Thursday, 2 August 2012

Holism without Skepticism… Hermeneutic Circle

BOHMAN, J.F. (1991) Holism without Skepticism: Contexualism and the Limits of Interpretation. In: D.R. HILEY, J.F. BOHMAN, and R. SHUSTERMAN (Eds.) The Interpretive Turn. Cornell University Press. pp129-154

“The thesis of the ‘hermeneutic circle’ has formed the core of almost every holistic theory of interpretation since Friedrich Schleiermacher, both as an explication of the relation of parts to the wholes in interpretation and as a denial of the possibility of a separate metalanguage to discuss interpretations (because interpretation is circular, every treatment of an interpretation is itself an interpretation). If correct, it also means that interpretations cannot be independent of the standpoint of the interpreter, in that interpreters are embedded in their situation and hence their understanding remains partial and incomplete. The language of the interpreter is not some metalanguage outside the circle, but a fallible and partial understanding within it.” (p136)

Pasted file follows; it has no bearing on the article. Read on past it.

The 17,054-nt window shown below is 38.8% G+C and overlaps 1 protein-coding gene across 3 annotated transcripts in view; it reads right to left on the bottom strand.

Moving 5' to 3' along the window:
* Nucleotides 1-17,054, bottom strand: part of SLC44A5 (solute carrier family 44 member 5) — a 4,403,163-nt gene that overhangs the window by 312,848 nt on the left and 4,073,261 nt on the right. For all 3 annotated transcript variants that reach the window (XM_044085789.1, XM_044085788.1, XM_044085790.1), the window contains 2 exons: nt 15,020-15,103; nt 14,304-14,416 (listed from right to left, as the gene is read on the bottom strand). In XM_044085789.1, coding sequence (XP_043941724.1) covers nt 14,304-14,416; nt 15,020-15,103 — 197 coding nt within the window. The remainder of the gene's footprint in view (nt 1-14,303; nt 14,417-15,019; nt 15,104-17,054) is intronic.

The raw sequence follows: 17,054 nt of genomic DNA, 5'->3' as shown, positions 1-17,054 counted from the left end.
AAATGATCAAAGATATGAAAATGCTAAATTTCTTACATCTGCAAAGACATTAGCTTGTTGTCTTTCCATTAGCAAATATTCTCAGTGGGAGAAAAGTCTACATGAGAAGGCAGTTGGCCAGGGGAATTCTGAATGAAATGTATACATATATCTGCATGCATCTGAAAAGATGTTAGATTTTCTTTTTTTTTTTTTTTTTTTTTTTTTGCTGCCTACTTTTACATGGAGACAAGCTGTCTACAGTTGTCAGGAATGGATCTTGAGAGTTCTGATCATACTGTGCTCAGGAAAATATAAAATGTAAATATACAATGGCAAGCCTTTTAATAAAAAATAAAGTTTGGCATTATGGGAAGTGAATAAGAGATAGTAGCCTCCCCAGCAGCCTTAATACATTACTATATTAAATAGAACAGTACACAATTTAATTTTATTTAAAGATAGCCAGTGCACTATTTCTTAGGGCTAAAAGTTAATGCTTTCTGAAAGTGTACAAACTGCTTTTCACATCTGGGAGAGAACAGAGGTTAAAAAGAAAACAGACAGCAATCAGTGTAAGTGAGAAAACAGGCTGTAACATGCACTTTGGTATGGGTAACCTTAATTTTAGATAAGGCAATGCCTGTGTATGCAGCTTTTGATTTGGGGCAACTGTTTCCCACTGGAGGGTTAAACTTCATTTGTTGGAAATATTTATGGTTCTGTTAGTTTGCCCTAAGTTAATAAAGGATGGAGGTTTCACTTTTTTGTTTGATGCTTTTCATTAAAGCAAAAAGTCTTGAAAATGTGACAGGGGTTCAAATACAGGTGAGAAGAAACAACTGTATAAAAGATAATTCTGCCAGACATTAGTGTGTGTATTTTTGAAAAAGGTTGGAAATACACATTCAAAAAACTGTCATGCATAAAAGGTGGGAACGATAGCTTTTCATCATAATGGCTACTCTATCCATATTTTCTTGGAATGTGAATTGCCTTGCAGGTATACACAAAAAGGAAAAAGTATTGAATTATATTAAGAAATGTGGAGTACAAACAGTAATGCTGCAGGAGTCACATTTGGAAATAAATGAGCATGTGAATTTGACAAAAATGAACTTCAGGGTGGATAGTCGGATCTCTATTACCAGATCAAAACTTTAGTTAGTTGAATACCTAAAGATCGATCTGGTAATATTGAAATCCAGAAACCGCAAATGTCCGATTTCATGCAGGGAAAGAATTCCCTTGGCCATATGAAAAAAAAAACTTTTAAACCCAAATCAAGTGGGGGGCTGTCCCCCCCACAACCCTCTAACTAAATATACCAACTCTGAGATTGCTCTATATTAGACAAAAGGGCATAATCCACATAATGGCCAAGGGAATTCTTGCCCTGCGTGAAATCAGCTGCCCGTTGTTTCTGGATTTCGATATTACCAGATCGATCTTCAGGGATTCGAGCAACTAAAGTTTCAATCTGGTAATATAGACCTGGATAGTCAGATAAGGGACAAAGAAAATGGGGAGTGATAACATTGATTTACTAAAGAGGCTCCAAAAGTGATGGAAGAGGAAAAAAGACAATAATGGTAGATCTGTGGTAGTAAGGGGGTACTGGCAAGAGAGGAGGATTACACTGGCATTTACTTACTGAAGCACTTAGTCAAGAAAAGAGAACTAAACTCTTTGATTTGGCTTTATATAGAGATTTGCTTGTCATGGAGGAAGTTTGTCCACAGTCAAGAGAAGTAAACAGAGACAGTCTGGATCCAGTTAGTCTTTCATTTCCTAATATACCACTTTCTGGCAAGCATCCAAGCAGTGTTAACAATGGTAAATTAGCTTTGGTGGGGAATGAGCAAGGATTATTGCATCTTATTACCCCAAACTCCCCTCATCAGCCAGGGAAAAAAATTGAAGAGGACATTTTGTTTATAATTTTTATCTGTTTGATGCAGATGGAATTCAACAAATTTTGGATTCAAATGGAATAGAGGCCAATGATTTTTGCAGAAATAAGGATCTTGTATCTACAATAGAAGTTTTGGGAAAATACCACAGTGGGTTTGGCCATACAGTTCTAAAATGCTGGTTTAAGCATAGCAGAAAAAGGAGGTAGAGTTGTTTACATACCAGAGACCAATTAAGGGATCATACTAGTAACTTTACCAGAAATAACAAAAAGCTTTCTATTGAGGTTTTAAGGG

The hermeneutic circle accepts that the language the individual applies in their interpretation is part of the phenomenological study itself. The interpreter is within their existence in which the thing to be interpreted also exists, and so is the phenomenologist wishing to make sense of the interpreter. They are embedded in the world and although they cannot truly see each other’s worlds directly, the phenomenologist must acknowledge and ‘bracket out’ their own experience to be objective in the use of a hermeneutic circle. As each interpreter’s interpretation will be partial and incomplete due to their individual powers of description and dissemination, the circle compares each interpretation to the others to extract the common elements in the experience that the interpretations share to come to some understanding as to what constitutes the phenomenon itself that is being studied. 

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